Sep 24, 2018 10:00 UTC
Sep 27, 2018 at 06:13 UTC
Industry Insiders predict Crypto Mining in Iceland to shift to ‘Pure Blockchain Business’
For the most of us, Iceland is a mountainous landscape, or the Blue Lagoon springs place. However, the crypto enthusiasts have a different sight for the country as it proves to be a haven for the data centre and best suitable for crypto mining. The credit goes to Iceland’s cheap and plentiful renewable hydro and geothermal power and relatively stable temperatures, which on most days provide natural cooling for the hosted equipment. Most of the energy sources come from the renewable sources which are powered by the island’s volcanoes.
Iceland’s government are afraid of the fact that if the cryptocurrencies fail to bring the boom to the economy which they are expecting the damage would be serious. This concern is manifest as the country is still recovering from the huge financial crash that crippled its economy just a decade ago.
According to the Finance minister, Bjarni Benediktsson, even if the country is considered a remote volcanic island with not a big significant number of inhabitants, the crypto threat “cannot be excluded as a risk factor.”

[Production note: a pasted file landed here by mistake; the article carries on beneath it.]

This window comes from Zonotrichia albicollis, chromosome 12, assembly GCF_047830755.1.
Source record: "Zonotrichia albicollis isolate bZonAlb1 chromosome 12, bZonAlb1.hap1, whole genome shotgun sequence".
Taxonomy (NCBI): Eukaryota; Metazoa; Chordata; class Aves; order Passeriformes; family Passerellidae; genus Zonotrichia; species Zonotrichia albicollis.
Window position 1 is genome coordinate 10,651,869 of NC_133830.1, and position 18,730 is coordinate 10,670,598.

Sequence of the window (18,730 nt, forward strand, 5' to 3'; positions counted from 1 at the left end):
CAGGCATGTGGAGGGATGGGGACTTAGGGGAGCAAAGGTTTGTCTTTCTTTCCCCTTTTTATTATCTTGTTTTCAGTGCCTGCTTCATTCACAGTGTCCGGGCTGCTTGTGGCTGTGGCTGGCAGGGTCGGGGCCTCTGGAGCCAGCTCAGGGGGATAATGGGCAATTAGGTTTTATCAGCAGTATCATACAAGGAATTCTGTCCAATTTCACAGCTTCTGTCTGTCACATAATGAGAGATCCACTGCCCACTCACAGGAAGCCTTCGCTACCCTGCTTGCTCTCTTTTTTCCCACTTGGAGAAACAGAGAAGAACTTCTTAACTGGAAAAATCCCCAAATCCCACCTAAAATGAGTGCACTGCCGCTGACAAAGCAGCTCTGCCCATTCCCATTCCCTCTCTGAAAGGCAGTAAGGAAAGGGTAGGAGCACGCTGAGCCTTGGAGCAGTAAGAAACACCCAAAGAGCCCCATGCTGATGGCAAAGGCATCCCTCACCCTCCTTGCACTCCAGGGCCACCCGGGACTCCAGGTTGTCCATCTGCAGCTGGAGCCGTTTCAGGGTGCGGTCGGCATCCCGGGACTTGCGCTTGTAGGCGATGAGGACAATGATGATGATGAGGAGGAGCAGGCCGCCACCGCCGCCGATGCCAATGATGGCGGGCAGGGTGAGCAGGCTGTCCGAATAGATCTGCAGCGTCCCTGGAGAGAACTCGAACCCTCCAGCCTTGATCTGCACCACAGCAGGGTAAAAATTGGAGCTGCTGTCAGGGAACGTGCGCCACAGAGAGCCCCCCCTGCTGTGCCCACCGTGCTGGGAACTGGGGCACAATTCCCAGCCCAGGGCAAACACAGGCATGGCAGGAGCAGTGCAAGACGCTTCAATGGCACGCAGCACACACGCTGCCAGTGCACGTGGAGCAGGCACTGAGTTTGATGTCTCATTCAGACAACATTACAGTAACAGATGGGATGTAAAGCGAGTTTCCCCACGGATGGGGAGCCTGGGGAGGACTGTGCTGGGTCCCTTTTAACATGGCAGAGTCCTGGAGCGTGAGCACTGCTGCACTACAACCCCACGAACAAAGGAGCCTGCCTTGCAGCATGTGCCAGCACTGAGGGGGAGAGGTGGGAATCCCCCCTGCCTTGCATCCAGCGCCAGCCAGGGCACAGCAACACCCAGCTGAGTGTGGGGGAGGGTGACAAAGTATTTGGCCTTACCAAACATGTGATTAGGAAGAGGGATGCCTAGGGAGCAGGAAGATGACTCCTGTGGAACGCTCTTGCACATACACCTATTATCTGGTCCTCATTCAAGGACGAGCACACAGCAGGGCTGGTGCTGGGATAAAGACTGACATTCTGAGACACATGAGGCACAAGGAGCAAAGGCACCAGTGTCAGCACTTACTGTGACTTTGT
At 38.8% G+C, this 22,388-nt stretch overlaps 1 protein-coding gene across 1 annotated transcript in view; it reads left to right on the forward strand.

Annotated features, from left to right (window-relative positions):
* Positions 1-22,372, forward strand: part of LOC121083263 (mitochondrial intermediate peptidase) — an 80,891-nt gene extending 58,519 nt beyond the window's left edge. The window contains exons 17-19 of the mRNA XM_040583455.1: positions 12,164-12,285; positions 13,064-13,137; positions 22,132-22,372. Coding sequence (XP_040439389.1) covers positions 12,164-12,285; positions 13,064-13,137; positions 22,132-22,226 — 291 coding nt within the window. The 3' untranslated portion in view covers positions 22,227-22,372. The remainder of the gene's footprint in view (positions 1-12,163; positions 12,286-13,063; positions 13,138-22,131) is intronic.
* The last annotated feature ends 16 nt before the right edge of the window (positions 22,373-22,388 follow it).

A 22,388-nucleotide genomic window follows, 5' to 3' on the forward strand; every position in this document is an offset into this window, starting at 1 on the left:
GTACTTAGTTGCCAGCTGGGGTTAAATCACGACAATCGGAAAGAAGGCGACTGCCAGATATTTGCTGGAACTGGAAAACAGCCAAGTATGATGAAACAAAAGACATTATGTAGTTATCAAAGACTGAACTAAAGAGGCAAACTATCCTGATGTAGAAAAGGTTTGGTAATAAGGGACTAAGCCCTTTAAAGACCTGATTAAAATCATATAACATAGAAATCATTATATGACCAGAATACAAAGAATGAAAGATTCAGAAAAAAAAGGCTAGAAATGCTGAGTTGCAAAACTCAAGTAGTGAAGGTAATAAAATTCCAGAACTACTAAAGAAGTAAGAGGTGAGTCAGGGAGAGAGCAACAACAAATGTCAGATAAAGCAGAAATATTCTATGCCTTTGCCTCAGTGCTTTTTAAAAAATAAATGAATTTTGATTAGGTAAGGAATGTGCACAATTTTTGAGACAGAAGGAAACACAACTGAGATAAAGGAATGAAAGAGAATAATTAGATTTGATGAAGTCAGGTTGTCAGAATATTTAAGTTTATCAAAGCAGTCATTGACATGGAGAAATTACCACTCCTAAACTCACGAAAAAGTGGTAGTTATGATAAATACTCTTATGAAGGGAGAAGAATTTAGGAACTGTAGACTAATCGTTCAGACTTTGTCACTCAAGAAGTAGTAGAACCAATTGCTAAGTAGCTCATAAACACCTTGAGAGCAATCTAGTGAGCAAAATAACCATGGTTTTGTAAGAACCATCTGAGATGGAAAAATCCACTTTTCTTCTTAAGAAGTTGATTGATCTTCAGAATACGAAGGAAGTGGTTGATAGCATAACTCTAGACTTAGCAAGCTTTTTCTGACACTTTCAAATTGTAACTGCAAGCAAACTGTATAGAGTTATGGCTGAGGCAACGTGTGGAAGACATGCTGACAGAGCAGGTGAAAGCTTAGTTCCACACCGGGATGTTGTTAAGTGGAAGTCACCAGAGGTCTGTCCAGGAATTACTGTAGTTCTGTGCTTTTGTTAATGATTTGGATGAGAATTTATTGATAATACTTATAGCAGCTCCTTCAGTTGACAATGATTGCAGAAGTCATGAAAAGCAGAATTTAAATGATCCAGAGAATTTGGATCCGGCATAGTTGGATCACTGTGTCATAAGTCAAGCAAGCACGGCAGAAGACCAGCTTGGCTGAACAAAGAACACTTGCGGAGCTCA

It becomes easier for the crypto miners to prosper the operation due to the easily available natural energy resouces as the ‘mining’ of cryptocurrencies like bitcoin and Ethereum is extremely energy-intensive.
But Iceland’s crypto industry is expected to move away from crypto mining and shift to “pure blockchain businesses.” This comes from the forecasts made by some local industry insiders to a news site Red Herring.
The bitcoin mining is less on demand as the interest is shifting towards pure blockchain business, said by the chairman of Reykjavik-based Borealis Data Center, Halldór Jörgensson.
He further added the frenzy around Bitcoin (BTC) mining has declined to a level that is “not as crazy as it was a year ago,” when the cryptocurrency has hit its all-time price high. The bitcoin mining adoption has contributed to the faster growth of local energy and data industries, and now they are expected to provide a boost to blockchain-related businesses.
The CEO of HS Orka, Asgeir Margeirsson, stated that the crypto mining industry has accelerated “the fourth revolution,” He further added, Bitcoin “probably won’t be here far into the future,” claiming that the data centres that are currently used by miners will eventually become new technology incubators.